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The Yarniacs: A Knitting Podcast

Aug 7, 2015

In episode 94, I recount that someone recently said to me, "You only knit sweaters from the top-down." For me, nothing could be farther from the truth. When I started knitting, I knit sweaters from contemporary patterns, which had me dutifully knit my fronts, back, and sleeves, and stitch them all together. But patterns, like clothing styles, evolve and change, and new designs caught my eye that involved new techniques. Being a sucker for innovative constructions, it wasn't long before I was stitching top-down sweaters, bottom-up sweaters, sideways sweaters, and currently I am enjoying the new creative techniques that designers are using to knit top-down sweaters with a variety of sleeve constructions. This new contemporary takes the fitted style many sweater wearers love, turns it upside-down, and introduces innovative constructive techniques enabling us to use knitting to its advantage. We aren't merely piecing together clothing as one would when creating a garment from an already woven piece of fabric, we are finding new ways to use our ability to create fabric while making fitted garments previously knit in pieces. While I adore my raglan-sleeved sweaters, I equally love trying out new construction techniques. More than one finished sweater in my closet has been knit because of the techniques employed by the pattern as much as for the style of the finished garment.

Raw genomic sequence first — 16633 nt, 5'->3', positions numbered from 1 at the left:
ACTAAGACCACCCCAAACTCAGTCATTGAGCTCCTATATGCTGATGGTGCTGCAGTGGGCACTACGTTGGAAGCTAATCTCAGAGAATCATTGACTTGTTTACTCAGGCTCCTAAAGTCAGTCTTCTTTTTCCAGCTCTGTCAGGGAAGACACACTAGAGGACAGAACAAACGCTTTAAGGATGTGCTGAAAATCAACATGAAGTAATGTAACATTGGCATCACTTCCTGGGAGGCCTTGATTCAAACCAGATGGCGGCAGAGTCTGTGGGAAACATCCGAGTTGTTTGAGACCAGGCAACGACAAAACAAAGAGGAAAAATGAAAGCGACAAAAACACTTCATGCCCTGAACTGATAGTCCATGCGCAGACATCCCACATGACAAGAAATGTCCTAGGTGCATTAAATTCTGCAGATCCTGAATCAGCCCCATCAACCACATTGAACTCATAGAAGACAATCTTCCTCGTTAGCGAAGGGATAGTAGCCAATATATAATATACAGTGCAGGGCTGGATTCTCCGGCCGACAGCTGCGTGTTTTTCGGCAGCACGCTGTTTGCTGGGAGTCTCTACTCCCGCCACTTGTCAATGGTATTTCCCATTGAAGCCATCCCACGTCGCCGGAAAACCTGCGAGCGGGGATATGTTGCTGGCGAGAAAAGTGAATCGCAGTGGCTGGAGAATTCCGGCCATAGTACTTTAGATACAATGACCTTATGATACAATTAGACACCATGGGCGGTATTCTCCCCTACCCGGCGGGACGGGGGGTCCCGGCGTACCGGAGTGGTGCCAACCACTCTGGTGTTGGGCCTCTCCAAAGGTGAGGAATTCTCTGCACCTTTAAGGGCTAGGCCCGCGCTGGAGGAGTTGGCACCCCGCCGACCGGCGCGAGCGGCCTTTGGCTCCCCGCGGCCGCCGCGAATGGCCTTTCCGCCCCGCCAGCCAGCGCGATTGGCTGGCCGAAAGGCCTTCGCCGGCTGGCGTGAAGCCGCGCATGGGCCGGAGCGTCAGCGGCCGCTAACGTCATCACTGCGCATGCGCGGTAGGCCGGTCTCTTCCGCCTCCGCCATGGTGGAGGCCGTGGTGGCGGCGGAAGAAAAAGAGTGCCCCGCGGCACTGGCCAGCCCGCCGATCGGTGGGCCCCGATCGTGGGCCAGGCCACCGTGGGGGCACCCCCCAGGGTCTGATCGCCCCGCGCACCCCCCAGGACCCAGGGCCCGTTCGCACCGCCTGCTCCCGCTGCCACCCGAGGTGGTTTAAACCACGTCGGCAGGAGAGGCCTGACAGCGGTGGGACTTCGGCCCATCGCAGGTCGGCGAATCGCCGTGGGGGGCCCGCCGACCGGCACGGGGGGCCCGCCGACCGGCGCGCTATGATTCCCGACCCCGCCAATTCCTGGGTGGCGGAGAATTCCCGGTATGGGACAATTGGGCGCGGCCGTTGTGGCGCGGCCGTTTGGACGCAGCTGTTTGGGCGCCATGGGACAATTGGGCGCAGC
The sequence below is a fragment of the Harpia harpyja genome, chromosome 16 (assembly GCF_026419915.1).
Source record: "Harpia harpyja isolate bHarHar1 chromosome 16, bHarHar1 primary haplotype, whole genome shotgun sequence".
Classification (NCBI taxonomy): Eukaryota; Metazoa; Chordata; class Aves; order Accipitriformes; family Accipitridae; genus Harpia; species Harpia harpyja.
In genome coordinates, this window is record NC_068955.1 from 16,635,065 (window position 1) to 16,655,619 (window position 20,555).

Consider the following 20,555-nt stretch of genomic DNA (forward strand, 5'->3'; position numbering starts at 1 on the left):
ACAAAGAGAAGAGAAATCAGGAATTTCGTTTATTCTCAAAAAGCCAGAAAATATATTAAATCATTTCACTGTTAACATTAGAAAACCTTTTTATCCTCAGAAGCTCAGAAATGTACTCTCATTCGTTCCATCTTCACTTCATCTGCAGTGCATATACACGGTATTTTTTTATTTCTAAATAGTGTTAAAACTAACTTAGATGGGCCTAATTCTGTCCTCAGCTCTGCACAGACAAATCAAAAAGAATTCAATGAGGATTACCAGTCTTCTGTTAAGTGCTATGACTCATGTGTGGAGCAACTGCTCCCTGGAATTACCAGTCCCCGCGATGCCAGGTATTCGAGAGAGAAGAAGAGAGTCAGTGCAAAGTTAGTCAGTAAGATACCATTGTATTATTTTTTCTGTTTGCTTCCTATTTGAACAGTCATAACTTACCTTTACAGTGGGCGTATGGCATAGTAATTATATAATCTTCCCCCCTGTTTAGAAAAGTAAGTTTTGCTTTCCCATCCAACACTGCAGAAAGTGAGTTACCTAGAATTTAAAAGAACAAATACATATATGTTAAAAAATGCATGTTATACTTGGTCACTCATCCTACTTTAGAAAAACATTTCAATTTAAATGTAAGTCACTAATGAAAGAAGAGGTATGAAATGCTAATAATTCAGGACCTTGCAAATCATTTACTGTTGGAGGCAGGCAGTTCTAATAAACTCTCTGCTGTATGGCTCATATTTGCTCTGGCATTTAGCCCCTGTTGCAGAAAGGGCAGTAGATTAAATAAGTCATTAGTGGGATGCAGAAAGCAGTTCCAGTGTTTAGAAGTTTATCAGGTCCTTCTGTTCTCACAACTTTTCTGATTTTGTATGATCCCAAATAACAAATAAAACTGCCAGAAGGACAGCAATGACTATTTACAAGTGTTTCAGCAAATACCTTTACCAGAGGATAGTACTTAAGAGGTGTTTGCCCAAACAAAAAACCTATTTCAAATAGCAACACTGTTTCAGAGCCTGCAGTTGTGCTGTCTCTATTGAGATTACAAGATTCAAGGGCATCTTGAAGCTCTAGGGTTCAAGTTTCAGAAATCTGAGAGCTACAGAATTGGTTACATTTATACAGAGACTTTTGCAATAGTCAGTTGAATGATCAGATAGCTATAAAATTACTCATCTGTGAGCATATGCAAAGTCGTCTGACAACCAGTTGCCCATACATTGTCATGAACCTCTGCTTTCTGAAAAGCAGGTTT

Elizabeth Doherty's new book Top Down: Reimagining Set-in Sleeve Design is exciting to me because it takes the set-in sleeve sweater style, turns it upside down, and teaches us how and why we can knit sweaters in this direction, create fitted sleeves, and why we benefit from the exercise. I know Elizabeth personally and I will tell you that she is smart, thoughtful, and funny. This book takes Elizabeth's voice, combines it with the beautiful photography, yarns, and skilled knitting of Elizabeth's sample knitters (Hi Erin from Doubleknit!) and takes off running for the win. Lest you be afraid you won't understand the technical bits, the technique is supported by 6 classic patterns that are simple, yet elegant. I personally would love to get three of them on the needles. :) Needless to say, Gayle and I are both fans of this book, and hope you will be too.
 - Sharlene

What are we wearing?
Since we aren't wearing too many knitted garments this August, we talked about knitted items we have been using, including knit washcloths, and crochet bath scrubbies.
Echoes of Color by Joji Locatelli
Gayle's Echoes of Friendship

What are we stalking?
Breezeway Pullover by Kirsten Hipskey
Edie by Isabel Kraemer
Whippet by Ankestrick
Color Affection by Veera Valimaki
Miss Babs' Yet
Manzanita Tee by Rosemary Hill
Neoma's Shawl by Rosemary Hill
Little City Tee by Rosemary Hill
Universal Yarn Cotton Supreme Splash
Peanut Warmer by Taiga Hilliard Designs

What are we knitting?
Easy Folded Poncho by Churchmouse Yarns and Teas
Polaris by Hiroku Fukatsu
a new shawl from Elizabeth Doherty
Razzle by Allie Coffey
Deep Breath Sweater by Kirsten Hipskey

What have we finished?
Pagona by Stephen West
Gayle's Advent calender Smittens